I thought we’d take a break from writing how to’s and I’d post something fun for you to read. Yes, it’s sort of writing related. I can’t remember where I heard about this traveling bookstore but I knew I had to contact the owner to see if she’d be willing to be interviewed. Say hello to Rita Collins and her St. Rita’s Amazing Traveling Bookstore and Textual Apothecary.
This Writer’s Life (TWL)-Did St. Rita’s start out as a physical bookstore? And have you always loved to read? What gave you the idea to run it from a van?
Rita Collins (RC)-I have always enjoyed books. And at one point as I was looking towards retiring from my teaching career, I began to think about opening a bookstore (a brick-and-mortar bookstore) in Eureka, the small Montana town where I live. There wasn’t a bookstore here and hadn’t been for some years. It seemed we needed one but I wasn’t entirely sure how to go about starting a business. I signed up for an American Booksellers Association course and the instructors quickly pointed out that it really would be a challenge to have a fiscally viable brick-and-mortar bookstore in such a small town in a rural Montana. So in brainstorming with friends, I came up with the idea to have a traveling bookstore. It would have lower overhead (no rent, no utilities, flexible hours) and I could take it where people were rather than waiting for customers to walk through the door. So I bought a used Sprinter van, figured out how to build shelves that would work while I was driving around and came up with the name. It took about six months and by June 2015 I was ready to take it on the road. The first year I stayed in Montana, setting the bookstore up at farmers markets, music festivals and even a few private parties. That summer, a young couple traveling from NY suggested I bring the bookstore to the Brooklyn Book Festival so I applied to be a vendor there in 2016. In preparation for driving to NY, I did some west coast events which helped develop my confidence in driving and parking the bookstore in larger cities.
Now (Feb 2019), I have driven across country twice, set up the bookstore in seventeen different states with more to come. This spring I plan to take it down through Wyoming, Colorado, Nevada, California and back up through Oregon. The rest of the summer I will mostly have the bookstore in Montana as there are a lot of events happening here. Then in October I will hopefully be taking it across country again to the Baltimore Book Festival.
TWL-You sell used books…do people donate them or do you buy them?
RC-Yes, I only sell used books and try to offer a well curated selection: fiction, children’s books, books about the NW or by authors from this region, travel, cookbooks, books on health and spirituality, biographies and books on writing. I also have a small selection of books in foreign languages. It surprises even me sometimes how broad my inventory is. I like to think anyone who likes to read would find something enjoyable in my bookstore. I also carry vintage postcards, greeting cards, and tshirts (with the bookstore logo). The books are donated. When I first began, I asked friends to donate books to get me started. Now I realize that people everywhere are willing to donate books. Really, it is a very interesting business model. I sometime try to search for a better word than ‘business’ to describe it but haven’t found the perfect term yet.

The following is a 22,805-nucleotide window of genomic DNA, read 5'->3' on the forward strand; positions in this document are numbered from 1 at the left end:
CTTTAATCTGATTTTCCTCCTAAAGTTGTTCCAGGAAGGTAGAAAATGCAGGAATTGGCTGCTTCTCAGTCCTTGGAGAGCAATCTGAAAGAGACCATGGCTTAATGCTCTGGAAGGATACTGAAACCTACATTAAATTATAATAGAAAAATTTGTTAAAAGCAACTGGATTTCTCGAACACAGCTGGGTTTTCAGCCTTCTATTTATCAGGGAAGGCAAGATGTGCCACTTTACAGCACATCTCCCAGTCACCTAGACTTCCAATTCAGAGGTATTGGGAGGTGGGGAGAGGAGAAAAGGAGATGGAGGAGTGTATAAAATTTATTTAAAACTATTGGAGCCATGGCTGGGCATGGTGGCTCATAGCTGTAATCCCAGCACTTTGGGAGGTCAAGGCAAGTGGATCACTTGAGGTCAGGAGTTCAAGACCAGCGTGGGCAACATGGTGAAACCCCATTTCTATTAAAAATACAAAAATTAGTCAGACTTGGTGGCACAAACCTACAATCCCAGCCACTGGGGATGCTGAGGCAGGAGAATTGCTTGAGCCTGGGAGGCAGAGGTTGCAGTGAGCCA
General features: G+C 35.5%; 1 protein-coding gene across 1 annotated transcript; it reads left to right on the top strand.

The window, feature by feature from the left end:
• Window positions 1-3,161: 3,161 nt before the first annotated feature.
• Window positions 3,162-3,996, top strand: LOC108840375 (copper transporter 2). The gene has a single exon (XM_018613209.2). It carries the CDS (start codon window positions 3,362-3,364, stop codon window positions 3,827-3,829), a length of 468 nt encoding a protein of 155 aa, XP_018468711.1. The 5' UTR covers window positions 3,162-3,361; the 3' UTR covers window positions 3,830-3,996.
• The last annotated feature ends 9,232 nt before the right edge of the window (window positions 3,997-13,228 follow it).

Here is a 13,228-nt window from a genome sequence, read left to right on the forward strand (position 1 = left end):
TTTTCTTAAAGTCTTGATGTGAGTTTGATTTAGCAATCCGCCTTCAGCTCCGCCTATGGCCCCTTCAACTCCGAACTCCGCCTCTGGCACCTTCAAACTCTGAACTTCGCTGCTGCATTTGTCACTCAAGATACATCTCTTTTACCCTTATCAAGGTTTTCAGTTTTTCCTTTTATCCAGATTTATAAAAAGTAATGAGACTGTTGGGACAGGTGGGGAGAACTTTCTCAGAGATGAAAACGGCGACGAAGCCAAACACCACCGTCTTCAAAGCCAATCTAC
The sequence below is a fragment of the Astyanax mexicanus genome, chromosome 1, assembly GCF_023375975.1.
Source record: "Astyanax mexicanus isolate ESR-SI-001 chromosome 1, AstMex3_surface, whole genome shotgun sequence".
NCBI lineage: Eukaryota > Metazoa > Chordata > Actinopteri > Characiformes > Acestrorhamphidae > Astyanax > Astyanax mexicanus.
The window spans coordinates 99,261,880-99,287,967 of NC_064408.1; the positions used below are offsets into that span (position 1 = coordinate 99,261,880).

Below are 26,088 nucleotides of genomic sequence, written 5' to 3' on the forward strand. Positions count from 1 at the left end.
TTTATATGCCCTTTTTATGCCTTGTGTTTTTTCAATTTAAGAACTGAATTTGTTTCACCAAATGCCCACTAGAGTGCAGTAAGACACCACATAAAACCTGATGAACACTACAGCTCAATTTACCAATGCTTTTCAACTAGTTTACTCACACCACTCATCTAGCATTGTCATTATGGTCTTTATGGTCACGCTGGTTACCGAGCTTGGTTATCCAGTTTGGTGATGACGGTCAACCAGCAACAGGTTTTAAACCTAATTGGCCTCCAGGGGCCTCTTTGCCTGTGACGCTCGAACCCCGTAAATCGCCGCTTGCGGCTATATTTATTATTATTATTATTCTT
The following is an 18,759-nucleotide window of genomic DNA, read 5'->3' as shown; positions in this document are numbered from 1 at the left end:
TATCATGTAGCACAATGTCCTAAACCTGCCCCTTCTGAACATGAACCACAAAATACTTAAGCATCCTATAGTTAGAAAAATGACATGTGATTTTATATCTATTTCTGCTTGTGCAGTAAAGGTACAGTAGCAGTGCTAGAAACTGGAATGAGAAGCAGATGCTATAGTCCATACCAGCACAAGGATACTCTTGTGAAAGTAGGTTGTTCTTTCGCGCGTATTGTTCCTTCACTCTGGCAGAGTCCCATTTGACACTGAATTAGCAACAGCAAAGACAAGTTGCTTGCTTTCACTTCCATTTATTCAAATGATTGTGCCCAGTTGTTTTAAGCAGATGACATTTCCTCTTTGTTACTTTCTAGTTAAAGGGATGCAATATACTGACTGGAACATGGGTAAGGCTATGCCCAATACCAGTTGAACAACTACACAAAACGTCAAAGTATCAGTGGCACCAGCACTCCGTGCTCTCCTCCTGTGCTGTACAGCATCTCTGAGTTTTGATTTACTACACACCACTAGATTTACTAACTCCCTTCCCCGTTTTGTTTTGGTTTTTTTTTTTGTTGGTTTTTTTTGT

TWL-Can you remember people’s reaction the first time you pulled up in the van?
RC-People are always surprised. Not by the van itself but by the interior of the bookstore. Often individuals will pause as though hesitant to go inside. I encourage them – Go on in. It’s a bookstore! Then once they enter it they gasp – this is amazing! Or – How cool! People like it so much. Especially children. The children’s books are near the door so children often just plop down on the floor and start pulling books out to read. Sometimes so many children are sitting in there, it is hard to squeeze an adult customer in.
TWL-Is there a favorite genre or type of book that customers love the most? In fact, if you had to take a guess what’s the bestselling genre?
RC-My top sellers are fiction and children’s books in general. A lot depends on where I am though. In Montana I often sell books about this region and by regional authors. When I set up in North Carolina, people weren’t as interested in books from the northwest. In nonfiction, books on spirituality and cookbooks are probably my best sellers.
TWL-Would you say winter or summer sees more demand for people buying books?
RC-At this point I don’t really take the bookstore on the road in winter. There are a few events in late November and early December that I do in Eureka, MT (the town where I live). The bookstore is not currently equipped with great winter tires. It is more a fair weather bookstore. I usually start taking it out in April and close it up for the winter in early December.
TWL-One last question, do you have a favorite author or any books you can recommend we read?
RC-I quickly learned that when someone asks, Can you recommend a book? – my answer needs to be – What do you enjoy reading? I certainly have my favorites but they aren’t necessarily going to be yours. But if you give a clue as to what you like to read, then I can usually recommend something that will work. As for my own favorites – the list is long so maybe that precludes ‘favorite’. But it depends on the season and my mood, the time of day and the amount of time I have to read. Karen Hesse, Neil Gaiman, Rebecca Solnit, Annie Proulx, Charles Dickens, Beatrice Potter, Ann Tyler, Virginia Woolf are a few.
Learn more about the bookstore at http://saintritasbooks.com/